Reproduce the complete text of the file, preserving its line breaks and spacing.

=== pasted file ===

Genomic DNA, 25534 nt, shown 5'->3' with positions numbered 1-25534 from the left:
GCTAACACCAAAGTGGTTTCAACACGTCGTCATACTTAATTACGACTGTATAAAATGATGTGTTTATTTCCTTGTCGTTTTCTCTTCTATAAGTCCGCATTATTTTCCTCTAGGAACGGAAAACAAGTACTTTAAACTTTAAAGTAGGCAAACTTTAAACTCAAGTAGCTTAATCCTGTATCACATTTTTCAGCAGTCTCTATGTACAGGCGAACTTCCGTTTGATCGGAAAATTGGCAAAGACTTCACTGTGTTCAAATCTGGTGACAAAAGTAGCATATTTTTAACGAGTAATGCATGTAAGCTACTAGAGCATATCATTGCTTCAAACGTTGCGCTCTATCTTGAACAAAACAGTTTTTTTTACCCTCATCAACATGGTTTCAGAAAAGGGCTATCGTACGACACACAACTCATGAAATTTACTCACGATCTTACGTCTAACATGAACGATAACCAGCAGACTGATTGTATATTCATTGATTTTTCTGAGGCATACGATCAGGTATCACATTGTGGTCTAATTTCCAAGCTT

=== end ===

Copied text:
Genomic DNA, 25534 nt, shown 5'->3' with positions numbered 1-25534 from the left:
GCTAACACCAAAGTGGTTTCAACACGTCGTCATACTTAATTACGACTGTATAAAATGATGTGTTTATTTCCTTGTCGTTTTCTCTTCTATAAGTCCGCATTATTTTCCTCTAGGAACGGAAAACAAGTACTTTAAACTTTAAAGTAGGCAAACTTTAAACTCAAGTAGCTTAATCCTGTATCACATTTTTCAGCAGTCTCTATGTACAGGCGAACTTCCGTTTGATCGGAAAATTGGCAAAGACTTCACTGTGTTCAAATCTGGTGACAAAAGTAGCATATTTTTAACGAGTAATGCATGTAAGCTACTAGAGCATATCATTGCTTCAAACGTTGCGCTCTATCTTGAACAAAACAGTTTTTTTTACCCTCATCAACATGGTTTCAGAAAAGGGCTATCGTACGACACACAACTCATGAAATTTACTCACGATCTTACGTCTAACATGAACGATAACCAGCAGACTGATTGTATATTCATTGATTTTTCTGAGGCATACGATCAGGTATCACATTGTGGTCTAATTTCCAAGCTT